Some lights flicker and hesitate against the thick dark,
not for their weakness but by the awful strength of the dark.
She pulled me in and kissed me long and brutally and scorched through hard armor well polished to burn home, where the deepest part of me threw its arms in helpless observation and the dead came to life to rear its head and call through the blackness where I buried it. Who’s there? Who’s there? She let me go at last and like that yellowed photograph I turned away and left her in another realm, an alien goddess going home where I had never known her and never would. But not before I smiled. Really smiled. Laid a hand across the blond silk, caressed it soft. Pushed at the loose strands with my thumb. Pushed away the single tear that started from her eye.
He was just born knowing things about a horse, Joe Tom was, knowing when to sooth, when to muscle; knowing if his patience was great enough, his vision clear enough, that dance would come. That horse would be what he could be.
When it came to people, he wasn’t born knowing anything and it nearly killed him to learn what he needed to know.
It didn’t help that he was the son of a Texas redhead and long-gone rodeo bum, with a romp through youth that taught him how not to love. As he put it, “If Mama had met Merle Haggard in her younger days, she’d have given him some serious song material.”
Along the way he met some heroes and that helped him survive his own stubbornness. But neither they nor Mama could do a thing about his utter obsession to love where love could only draw blood.
Still, early dreams are the strongest. If a man’s had some goodness put into him early, he stands a chance even when life throws him in the dirt and stomps on him ‘til he doesn’t even know who he is. Those early dreams will rise up kicking and get him on his feet. That sense of right he couldn’t lose will have him slapping his hat on his thigh and setting it back where it belongs and looking for a horse that’s worthy of his riding.
If he’s got some luck in his pocket and a single brain in his cowboy head, he’ll have learned that just like some horses shouldn’t be rode, some loves are best let go.
Awards For Crazy Old Horses:
Writer’s Digest Self-Published eBook Awards 2014
Writer’s Digest Judge’s Commentary:
“Crazy Old Horses has a wonderful voice and cadence that makes the story sing for the reader. Nice job! Word choices by the author, in various character voices, bring the reader into the story world and keep them happily captive. Really enjoyed that each character is distinct. This is an extremely talented writer.”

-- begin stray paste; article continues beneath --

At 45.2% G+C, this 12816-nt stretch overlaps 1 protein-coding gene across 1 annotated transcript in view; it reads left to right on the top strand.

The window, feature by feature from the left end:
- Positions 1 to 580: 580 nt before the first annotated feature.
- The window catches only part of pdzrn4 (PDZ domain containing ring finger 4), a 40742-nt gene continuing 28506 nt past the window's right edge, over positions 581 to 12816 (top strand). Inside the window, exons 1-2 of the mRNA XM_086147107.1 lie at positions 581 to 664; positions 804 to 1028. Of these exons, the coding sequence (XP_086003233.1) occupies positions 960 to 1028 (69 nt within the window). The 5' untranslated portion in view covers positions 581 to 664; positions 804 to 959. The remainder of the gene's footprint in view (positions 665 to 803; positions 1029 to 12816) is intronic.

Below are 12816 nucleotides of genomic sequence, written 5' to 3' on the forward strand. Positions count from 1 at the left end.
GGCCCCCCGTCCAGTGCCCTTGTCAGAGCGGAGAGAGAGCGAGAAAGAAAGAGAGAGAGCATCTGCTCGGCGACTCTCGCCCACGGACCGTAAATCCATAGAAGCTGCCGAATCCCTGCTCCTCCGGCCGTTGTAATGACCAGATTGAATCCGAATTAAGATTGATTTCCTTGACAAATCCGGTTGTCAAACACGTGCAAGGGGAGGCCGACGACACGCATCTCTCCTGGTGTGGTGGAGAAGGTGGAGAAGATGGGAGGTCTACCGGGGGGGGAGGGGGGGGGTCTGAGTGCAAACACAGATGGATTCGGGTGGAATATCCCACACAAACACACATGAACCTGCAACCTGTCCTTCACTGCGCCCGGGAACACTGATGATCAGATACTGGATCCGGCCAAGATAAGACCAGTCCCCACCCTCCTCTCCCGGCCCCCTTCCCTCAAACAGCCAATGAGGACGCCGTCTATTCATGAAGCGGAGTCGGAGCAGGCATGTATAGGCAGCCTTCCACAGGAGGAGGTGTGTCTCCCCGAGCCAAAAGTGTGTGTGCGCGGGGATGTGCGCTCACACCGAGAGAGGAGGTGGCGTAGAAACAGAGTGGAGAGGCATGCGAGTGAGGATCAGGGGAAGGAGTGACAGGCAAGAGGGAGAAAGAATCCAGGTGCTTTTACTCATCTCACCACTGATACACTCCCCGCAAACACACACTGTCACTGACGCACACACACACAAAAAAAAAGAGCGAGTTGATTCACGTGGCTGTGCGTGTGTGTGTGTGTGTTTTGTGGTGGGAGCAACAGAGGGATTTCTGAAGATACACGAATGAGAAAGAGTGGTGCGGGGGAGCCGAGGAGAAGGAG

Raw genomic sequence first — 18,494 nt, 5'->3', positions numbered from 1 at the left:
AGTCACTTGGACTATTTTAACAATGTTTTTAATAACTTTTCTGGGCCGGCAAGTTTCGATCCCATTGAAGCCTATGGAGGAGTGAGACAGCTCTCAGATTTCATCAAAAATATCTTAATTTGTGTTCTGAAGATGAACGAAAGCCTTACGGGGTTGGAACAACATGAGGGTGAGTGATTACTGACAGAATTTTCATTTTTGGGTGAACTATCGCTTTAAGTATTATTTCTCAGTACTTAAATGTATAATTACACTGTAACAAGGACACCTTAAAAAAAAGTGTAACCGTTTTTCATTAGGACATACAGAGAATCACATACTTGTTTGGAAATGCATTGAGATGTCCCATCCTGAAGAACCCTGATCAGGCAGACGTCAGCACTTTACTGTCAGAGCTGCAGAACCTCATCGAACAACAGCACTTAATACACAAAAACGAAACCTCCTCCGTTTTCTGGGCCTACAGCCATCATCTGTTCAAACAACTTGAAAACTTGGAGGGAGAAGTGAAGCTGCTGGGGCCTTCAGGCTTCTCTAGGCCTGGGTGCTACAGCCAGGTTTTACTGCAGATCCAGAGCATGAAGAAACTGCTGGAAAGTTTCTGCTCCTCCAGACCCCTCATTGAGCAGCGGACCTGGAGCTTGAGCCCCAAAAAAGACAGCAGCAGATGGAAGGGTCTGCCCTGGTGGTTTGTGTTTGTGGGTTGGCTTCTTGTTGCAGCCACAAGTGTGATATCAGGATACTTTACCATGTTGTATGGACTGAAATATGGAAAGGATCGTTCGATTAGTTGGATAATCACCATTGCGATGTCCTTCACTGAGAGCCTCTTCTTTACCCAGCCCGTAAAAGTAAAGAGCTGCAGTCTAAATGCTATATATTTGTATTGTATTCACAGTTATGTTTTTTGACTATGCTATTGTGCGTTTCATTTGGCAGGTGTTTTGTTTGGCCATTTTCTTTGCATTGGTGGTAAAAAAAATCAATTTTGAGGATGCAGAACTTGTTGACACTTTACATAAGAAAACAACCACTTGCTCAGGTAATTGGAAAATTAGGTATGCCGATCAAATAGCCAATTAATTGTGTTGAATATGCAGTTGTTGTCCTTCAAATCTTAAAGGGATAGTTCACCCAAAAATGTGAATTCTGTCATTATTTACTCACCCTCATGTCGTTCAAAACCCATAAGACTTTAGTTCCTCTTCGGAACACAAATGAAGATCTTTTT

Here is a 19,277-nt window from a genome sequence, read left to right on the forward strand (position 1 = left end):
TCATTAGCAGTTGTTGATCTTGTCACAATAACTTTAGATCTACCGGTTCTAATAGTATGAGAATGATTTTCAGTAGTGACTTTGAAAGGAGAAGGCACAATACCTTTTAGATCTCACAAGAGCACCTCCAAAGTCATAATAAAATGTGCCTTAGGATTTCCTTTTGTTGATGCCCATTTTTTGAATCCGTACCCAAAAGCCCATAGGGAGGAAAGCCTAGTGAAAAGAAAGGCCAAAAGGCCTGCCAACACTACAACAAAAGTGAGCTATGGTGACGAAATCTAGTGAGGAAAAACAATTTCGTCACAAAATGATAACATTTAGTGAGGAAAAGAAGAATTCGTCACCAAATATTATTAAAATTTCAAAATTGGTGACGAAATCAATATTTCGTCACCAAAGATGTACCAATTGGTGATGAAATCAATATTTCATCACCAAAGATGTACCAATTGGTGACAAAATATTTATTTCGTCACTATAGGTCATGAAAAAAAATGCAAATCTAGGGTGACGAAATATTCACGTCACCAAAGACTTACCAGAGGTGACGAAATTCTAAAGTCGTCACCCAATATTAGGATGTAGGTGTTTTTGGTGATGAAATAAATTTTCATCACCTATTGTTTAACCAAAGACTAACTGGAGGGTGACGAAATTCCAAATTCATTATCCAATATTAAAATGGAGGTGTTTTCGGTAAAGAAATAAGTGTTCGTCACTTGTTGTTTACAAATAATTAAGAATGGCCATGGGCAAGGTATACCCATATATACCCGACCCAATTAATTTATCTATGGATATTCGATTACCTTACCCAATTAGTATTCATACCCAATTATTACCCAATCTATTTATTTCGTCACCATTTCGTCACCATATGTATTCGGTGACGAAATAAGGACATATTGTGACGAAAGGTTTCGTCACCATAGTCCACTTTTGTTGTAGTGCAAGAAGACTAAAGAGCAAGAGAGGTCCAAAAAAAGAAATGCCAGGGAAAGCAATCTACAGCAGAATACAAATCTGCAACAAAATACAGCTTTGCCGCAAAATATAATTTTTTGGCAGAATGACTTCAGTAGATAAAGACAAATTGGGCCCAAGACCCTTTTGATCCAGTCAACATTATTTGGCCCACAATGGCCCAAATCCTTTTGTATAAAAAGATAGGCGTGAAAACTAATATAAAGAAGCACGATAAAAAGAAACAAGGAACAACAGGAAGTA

USA Best Book Awards Finalist 2015
Comments and Reviews:
“Once the book was begun it was really hard to put it down. One of the best stories I’ve read in some time. I really like this author’s style and the warm descriptive way he weaves his story-making. You feel like you are part of it. A real and genuine storyteller.” – Amazon Review
“I found myself turning page after page and finishing it in one night. His style is like popcorn. You can’t stop reading. I loved the old guys, especially, because as an old woman I found them really believable.” – Book club comment
“Read this book last month and really enjoyed it! Characters were fleshed out well; story well told; dialog natural. Writing was good. Author seemed comfortable in the cowboy environment. Gave it to another person who said it was ‘Good book!’ It is an easy read. All in our book club enjoyed it.” – Amazon Review
“It’s long past my bedtime. I just finished this book, and I’m crying my eyes out. Going to bed was unthinkable until I knew what happened to Joe Tom, and little Trevor and PaPa Sam, and that poor, miserable young woman, who is so real.” – Reader letter
“I want to read his others. He is hugely talented.” – Book club comment
“The writing in this book is so poetic. The characters are strong and the story completely captured my interest. The author must have a history with horses, because his descriptions are convincing and realistic. I related to the characters, particularly Joe Tom. It is every bit as appealing as another Texas novel I love, “Wake of Forgiveness.” Pathos and humor, combined with well-defined, sympathetic characters and a tightly woven plot.” – Amazon Review
“I wanted to keep reading and it was easy to continue—I’ll just read one more chapter….” – Book club comment
“I don’t know when I’ve read a book that wrung me out this much. So much of what’s written today is all about action on the outside. This book is about action on the inside, about character, and made it into a gripping story.” – Reader letter
“He writes in a poetic style that really moved me.” – Book club comment
“The characters are bold, strong and beautiful. Being a horsewoman myself, I loved the training methods, Joe Tom’s love of horses, and the ambiance… I was at the ranch with him, I was on the rodeo circuit with him, living his life in full color. His love and devotion to his little boy was beautiful….” – Reader letter